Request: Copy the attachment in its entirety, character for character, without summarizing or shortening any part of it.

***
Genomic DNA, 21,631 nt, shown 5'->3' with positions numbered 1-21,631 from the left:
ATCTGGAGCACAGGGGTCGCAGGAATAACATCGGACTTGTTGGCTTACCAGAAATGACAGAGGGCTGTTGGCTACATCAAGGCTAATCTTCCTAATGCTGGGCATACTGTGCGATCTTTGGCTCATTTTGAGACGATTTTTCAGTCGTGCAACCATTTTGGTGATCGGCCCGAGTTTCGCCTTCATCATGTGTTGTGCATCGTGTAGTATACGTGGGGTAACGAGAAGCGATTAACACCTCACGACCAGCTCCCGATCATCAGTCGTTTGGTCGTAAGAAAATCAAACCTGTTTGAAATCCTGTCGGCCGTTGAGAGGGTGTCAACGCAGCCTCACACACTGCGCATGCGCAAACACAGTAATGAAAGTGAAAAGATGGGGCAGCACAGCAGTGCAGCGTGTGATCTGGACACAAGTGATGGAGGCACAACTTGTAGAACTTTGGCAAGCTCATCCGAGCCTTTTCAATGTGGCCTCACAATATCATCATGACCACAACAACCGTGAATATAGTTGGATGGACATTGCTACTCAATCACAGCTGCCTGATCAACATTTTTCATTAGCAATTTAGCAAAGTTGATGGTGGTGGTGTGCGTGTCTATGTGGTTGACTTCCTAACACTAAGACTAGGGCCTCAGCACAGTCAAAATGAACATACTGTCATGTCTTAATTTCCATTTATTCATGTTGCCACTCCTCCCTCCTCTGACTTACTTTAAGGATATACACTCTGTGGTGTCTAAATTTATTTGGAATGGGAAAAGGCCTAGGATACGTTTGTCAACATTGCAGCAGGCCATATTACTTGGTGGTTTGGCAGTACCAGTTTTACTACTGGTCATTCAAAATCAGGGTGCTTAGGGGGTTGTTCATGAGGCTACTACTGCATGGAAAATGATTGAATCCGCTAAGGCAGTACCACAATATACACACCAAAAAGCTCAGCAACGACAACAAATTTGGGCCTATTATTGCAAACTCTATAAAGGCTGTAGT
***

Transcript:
Genomic DNA, 21,631 nt, shown 5'->3' with positions numbered 1-21,631 from the left:
ATCTGGAGCACAGGGGTCGCAGGAATAACATCGGACTTGTTGGCTTACCAGAAATGACAGAGGGCTGTTGGCTACATCAAGGCTAATCTTCCTAATGCTGGGCATACTGTGCGATCTTTGGCTCATTTTGAGACGATTTTTCAGTCGTGCAACCATTTTGGTGATCGGCCCGAGTTTCGCCTTCATCATGTGTTGTGCATCGTGTAGTATACGTGGGGTAACGAGAAGCGATTAACACCTCACGACCAGCTCCCGATCATCAGTCGTTTGGTCGTAAGAAAATCAAACCTGTTTGAAATCCTGTCGGCCGTTGAGAGGGTGTCAACGCAGCCTCACACACTGCGCATGCGCAAACACAGTAATGAAAGTGAAAAGATGGGGCAGCACAGCAGTGCAGCGTGTGATCTGGACACAAGTGATGGAGGCACAACTTGTAGAACTTTGGCAAGCTCATCCGAGCCTTTTCAATGTGGCCTCACAATATCATCATGACCACAACAACCGTGAATATAGTTGGATGGACATTGCTACTCAATCACAGCTGCCTGATCAACATTTTTCATTAGCAATTTAGCAAAGTTGATGGTGGTGGTGTGCGTGTCTATGTGGTTGACTTCCTAACACTAAGACTAGGGCCTCAGCACAGTCAAAATGAACATACTGTCATGTCTTAATTTCCATTTATTCATGTTGCCACTCCTCCCTCCTCTGACTTACTTTAAGGATATACACTCTGTGGTGTCTAAATTTATTTGGAATGGGAAAAGGCCTAGGATACGTTTGTCAACATTGCAGCAGGCCATATTACTTGGTGGTTTGGCAGTACCAGTTTTACTACTGGTCATTCAAAATCAGGGTGCTTAGGGGGTTGTTCATGAGGCTACTACTGCATGGAAAATGATTGAATCCGCTAAGGCAGTACCACAATATACACACCAAAAAGCTCAGCAACGACAACAAATTTGGGCCTATTATTGCAAACTCTATAAAGGCTGTAGT